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I know a bit about disk I/O and bottlenecks relating to this especially when relating to databases.

How do I really know what the max I/O numbers will be for my disks? What metric might be available to me for working out roughly (but needs to be a good approximation) of how much capacity (if you will) have I got left available in I/O.

I've seen it before where things are bubbling along nicely and then all of a sudden, everything screams to a halt, and it ends up being an I/O bound problem. Is there a better way to predict when I/O is reaching its limits?

This article was interesting but not giving the answer I desire. So, is my best bet surrounding just looking at 'CPU I/O WAIT'? There must be a more reactive method than this.

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2 Answers 2

The number that's usually the most interesting is the service interval. That's telling you how long it's taking for requests to get completed. What database are you using? A database level tool will usually give you better numbers on how the database is working.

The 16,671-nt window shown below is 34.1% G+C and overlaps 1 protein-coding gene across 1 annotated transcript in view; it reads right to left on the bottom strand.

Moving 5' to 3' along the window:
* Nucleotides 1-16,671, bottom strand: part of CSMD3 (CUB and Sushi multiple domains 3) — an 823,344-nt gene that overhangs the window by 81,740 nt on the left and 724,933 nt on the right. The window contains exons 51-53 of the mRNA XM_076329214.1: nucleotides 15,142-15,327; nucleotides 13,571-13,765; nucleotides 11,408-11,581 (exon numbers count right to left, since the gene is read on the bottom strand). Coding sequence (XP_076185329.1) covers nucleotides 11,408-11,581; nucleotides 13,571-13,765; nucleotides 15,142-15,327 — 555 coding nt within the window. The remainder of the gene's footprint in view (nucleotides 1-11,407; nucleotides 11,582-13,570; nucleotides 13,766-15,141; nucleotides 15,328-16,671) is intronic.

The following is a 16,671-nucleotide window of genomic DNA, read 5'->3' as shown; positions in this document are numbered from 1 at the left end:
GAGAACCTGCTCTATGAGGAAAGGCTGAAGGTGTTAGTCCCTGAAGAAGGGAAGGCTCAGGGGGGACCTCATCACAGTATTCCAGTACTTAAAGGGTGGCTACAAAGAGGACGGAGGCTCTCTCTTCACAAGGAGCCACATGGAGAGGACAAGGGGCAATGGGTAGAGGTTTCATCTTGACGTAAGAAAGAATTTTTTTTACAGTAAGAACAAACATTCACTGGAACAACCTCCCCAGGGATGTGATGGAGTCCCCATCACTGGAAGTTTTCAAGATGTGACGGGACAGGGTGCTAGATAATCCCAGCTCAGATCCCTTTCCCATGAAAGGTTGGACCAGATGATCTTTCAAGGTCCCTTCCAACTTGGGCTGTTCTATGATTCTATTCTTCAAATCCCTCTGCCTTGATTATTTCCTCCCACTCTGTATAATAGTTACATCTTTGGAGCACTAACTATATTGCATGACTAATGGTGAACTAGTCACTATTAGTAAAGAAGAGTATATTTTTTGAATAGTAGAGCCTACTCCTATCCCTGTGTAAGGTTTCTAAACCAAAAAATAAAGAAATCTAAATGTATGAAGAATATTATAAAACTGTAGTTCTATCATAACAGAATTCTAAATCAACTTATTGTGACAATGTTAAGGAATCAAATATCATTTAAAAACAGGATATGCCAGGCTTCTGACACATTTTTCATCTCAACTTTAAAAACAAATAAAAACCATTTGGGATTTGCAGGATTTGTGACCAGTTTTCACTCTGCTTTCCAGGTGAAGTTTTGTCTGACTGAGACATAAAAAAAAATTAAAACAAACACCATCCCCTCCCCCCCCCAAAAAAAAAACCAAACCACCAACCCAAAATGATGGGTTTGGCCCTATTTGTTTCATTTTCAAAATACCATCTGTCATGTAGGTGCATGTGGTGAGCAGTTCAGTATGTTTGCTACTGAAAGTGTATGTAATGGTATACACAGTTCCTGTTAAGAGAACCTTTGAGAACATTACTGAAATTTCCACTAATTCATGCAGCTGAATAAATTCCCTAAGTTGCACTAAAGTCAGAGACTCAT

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Service interval? FYI - Tend to use MySQL but i'm asking more of a generalised question rather than having a problem with MySQL. But to be able to work out when to much IO is going on for MySQL would be one of the things i'm interested in knowing in order to track and alert before it causes any problems and slow downs. –  Mark Jan 14 '11 at 17:21

One method would be to simply run a benchmark. Simply perform normal activities and increase the load until performance degrade to a point that isn't acceptable. Once you have reached that point look at the numbers, and log them so you know what to be worried about in the future.

The best data will come from a real-usage test, but you can also use other various tools to stress-test your components of your system. You might use IOmeter to test your storage for example.

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IOmeter - sounds interesting. I've only used iotop and iostat and looked at CPU IO wait before. But if you don't have those benchmark numbers available, then I guess its a stab in the dark. And even with those numbers - that doesn't mean it will be the same for the system a few weeks months down the line. It is a shame that there doesn't appear to be a way to more easily do this task? –  Mark Jan 14 '11 at 17:23

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